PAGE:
CCR on Windows Server 2003 requires a quorum model called the MNS quorum with file share witness. This quorum model is available in Windows Server 2003 Service Pack 2 (SP2), which is required for Exchange 2007 Service Pack 1 (SP1). To use the MNS quorum with file share witness with the release to manufacturing (RTM) version of Exchange 2007 and Windows Server 2003 SP1, you must install a hotfix on each node prior to deploying CCR. The hotfix is described in Knowledge Base article 921181, An update is available that adds a file share witness feature and a configurable cluster heartbeats feature to Microsoft Windows Server 2003 Service Pack 1-based server clusters. For detailed steps about how to install the hotfix, see How to Install the Majority Node Set File Share Witness Feature.
Post-Installation Configuration of the Failover Cluster
After the failover cluster has been formed with both nodes and configured with an MNS quorum, there are some post-installation tasks that must be performed prior to installing Exchange on either node. You must configure the cluster networks, tolerance for missed cluster heartbeats, and the file share witness component of the MNS quorum.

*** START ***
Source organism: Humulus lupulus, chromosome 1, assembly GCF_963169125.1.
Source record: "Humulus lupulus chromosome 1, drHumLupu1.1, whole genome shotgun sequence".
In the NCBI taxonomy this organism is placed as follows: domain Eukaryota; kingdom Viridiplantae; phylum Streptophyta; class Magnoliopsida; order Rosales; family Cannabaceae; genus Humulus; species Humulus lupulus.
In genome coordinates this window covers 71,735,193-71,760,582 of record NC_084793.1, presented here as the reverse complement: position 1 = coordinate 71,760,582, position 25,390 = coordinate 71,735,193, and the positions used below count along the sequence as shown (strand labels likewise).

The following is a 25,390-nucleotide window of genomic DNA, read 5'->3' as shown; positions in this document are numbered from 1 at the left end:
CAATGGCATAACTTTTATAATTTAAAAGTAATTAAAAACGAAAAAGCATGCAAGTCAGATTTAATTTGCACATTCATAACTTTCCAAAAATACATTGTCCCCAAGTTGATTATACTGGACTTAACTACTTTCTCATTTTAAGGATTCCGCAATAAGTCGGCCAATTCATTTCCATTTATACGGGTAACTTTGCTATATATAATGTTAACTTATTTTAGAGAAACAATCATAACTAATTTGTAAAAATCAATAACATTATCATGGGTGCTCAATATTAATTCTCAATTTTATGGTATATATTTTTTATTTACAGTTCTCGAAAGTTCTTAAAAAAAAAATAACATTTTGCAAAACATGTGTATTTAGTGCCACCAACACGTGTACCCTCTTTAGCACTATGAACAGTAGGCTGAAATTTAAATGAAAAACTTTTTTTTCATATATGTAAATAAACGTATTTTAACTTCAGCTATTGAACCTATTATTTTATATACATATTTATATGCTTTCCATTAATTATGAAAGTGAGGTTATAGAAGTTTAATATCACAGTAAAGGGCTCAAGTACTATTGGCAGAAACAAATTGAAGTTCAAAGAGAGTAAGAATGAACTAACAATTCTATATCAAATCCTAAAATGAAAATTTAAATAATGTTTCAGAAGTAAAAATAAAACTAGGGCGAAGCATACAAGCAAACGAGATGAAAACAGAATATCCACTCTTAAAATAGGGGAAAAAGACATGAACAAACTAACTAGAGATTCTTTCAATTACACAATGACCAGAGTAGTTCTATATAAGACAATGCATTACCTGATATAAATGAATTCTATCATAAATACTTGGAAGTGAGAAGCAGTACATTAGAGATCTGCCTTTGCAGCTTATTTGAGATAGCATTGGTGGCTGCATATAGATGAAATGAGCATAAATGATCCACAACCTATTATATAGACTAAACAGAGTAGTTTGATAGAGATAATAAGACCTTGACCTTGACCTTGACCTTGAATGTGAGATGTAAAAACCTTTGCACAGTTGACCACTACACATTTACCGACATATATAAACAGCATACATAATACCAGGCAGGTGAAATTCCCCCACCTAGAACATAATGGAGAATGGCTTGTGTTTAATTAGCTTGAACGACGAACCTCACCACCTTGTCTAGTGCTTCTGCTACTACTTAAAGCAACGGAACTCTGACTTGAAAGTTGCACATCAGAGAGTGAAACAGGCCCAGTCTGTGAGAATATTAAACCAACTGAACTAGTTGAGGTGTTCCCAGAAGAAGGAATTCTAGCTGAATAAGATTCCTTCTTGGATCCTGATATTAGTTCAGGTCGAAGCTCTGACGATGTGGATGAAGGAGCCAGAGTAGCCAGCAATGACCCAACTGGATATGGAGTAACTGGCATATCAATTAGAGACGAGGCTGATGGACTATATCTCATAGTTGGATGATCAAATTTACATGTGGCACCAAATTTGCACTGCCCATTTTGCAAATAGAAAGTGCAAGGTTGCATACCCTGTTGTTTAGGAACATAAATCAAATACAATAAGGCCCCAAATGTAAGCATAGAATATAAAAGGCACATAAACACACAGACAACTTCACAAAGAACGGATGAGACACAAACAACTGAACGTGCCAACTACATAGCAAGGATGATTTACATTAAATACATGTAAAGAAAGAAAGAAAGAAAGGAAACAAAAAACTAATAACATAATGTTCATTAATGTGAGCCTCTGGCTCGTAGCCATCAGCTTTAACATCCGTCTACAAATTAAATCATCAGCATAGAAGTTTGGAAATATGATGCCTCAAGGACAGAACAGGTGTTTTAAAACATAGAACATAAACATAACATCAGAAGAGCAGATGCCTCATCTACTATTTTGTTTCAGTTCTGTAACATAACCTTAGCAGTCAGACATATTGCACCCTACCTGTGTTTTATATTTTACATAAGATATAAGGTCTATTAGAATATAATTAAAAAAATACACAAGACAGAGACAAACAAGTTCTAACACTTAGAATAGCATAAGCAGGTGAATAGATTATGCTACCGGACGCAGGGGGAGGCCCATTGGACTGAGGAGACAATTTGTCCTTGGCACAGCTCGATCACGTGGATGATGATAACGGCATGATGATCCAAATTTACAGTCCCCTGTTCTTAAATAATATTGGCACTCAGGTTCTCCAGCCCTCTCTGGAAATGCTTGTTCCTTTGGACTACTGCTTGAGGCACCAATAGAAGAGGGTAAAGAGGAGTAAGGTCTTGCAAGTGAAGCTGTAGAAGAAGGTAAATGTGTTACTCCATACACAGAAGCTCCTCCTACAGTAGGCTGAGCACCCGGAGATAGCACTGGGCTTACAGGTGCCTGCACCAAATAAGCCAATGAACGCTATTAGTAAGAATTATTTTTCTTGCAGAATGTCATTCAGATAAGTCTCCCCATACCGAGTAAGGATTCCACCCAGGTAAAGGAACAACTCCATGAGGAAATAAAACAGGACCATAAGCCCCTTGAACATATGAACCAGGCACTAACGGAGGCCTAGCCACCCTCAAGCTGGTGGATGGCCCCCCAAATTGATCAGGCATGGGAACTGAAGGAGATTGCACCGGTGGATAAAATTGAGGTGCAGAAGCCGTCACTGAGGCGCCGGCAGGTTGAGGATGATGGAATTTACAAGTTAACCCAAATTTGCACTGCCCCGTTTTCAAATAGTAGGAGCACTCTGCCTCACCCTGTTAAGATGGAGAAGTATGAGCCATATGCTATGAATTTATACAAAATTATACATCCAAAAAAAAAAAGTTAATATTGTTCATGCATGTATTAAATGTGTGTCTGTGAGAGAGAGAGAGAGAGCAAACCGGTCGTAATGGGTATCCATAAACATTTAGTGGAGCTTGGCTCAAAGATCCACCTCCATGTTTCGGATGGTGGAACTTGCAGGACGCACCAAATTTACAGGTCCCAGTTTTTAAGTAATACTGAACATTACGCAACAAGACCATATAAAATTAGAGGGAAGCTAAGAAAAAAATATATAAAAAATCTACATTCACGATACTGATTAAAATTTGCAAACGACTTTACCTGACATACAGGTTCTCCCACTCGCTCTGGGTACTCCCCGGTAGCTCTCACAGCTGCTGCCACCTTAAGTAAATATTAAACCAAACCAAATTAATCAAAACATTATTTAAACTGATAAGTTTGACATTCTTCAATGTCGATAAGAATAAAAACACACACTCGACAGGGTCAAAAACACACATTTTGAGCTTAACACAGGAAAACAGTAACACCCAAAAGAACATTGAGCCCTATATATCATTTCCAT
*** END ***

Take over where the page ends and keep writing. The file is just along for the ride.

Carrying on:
Configuring the Cluster Networks
After both nodes have been added to the cluster, the cluster networking components need to be configured. Specifically, the cluster networks, cluster network priority, and tolerance settings for missed cluster heartbeats need to be configured. The following table details the available options for configuring cluster networks.
Options for configuring cluster networks
Client access only (public network)
Select this option if you want the Cluster service to use this network adapter only for external communication with other clients. No inter-node communication or cluster database update traffic will take place on this network adapter.
Internal cluster communications only (private network)
Select this option if you want the Cluster service to use this network only for the cluster inter-node communication and cluster database update traffic.
All communications (mixed network)